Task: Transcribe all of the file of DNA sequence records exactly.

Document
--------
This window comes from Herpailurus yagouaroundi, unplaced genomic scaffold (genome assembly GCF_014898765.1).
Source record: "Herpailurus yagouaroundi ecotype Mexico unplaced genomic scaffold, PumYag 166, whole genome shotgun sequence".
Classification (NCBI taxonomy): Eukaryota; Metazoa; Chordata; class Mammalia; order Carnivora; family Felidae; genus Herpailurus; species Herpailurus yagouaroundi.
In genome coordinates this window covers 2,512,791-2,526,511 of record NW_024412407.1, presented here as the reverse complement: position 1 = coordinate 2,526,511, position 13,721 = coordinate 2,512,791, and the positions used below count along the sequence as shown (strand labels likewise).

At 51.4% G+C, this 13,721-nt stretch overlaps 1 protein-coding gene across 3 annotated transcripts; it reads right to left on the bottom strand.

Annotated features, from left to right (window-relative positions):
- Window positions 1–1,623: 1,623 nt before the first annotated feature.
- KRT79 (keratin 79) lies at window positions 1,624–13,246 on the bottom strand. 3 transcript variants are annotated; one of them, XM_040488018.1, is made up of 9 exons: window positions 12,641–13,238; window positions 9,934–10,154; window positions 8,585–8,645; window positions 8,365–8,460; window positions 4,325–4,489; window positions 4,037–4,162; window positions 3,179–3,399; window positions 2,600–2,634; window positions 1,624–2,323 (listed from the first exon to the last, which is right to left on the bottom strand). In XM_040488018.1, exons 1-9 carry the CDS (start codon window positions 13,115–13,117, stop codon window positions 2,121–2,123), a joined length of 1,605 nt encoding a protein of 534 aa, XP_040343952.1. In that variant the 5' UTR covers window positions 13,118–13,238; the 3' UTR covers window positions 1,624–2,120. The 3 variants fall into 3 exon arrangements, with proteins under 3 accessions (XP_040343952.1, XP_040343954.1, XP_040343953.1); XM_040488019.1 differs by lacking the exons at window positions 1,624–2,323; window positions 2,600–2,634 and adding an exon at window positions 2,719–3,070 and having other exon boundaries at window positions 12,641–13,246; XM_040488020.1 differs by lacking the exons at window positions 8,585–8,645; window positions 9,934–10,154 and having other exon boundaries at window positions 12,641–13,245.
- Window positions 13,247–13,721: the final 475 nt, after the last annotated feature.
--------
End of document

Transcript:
This window comes from Herpailurus yagouaroundi, unplaced genomic scaffold (genome assembly GCF_014898765.1).
Source record: "Herpailurus yagouaroundi ecotype Mexico unplaced genomic scaffold, PumYag 166, whole genome shotgun sequence".
Classification (NCBI taxonomy): Eukaryota; Metazoa; Chordata; class Mammalia; order Carnivora; family Felidae; genus Herpailurus; species Herpailurus yagouaroundi.
In genome coordinates this window covers 2,512,791-2,526,511 of record NW_024412407.1, presented here as the reverse complement: position 1 = coordinate 2,526,511, position 13,721 = coordinate 2,512,791, and the positions used below count along the sequence as shown (strand labels likewise).

At 51.4% G+C, this 13,721-nt stretch overlaps 1 protein-coding gene across 3 annotated transcripts; it reads right to left on the bottom strand.

Annotated features, from left to right (window-relative positions):
- Window positions 1–1,623: 1,623 nt before the first annotated feature.
- KRT79 (keratin 79) lies at window positions 1,624–13,246 on the bottom strand. 3 transcript variants are annotated; one of them, XM_040488018.1, is made up of 9 exons: window positions 12,641–13,238; window positions 9,934–10,154; window positions 8,585–8,645; window positions 8,365–8,460; window positions 4,325–4,489; window positions 4,037–4,162; window positions 3,179–3,399; window positions 2,600–2,634; window positions 1,624–2,323 (listed from the first exon to the last, which is right to left on the bottom strand). In XM_040488018.1, exons 1-9 carry the CDS (start codon window positions 13,115–13,117, stop codon window positions 2,121–2,123), a joined length of 1,605 nt encoding a protein of 534 aa, XP_040343952.1. In that variant the 5' UTR covers window positions 13,118–13,238; the 3' UTR covers window positions 1,624–2,120. The 3 variants fall into 3 exon arrangements, with proteins under 3 accessions (XP_040343952.1, XP_040343954.1, XP_040343953.1); XM_040488019.1 differs by lacking the exons at window positions 1,624–2,323; window positions 2,600–2,634 and adding an exon at window positions 2,719–3,070 and having other exon boundaries at window positions 12,641–13,246; XM_040488020.1 differs by lacking the exons at window positions 8,585–8,645; window positions 9,934–10,154 and having other exon boundaries at window positions 12,641–13,245.
- Window positions 13,247–13,721: the final 475 nt, after the last annotated feature.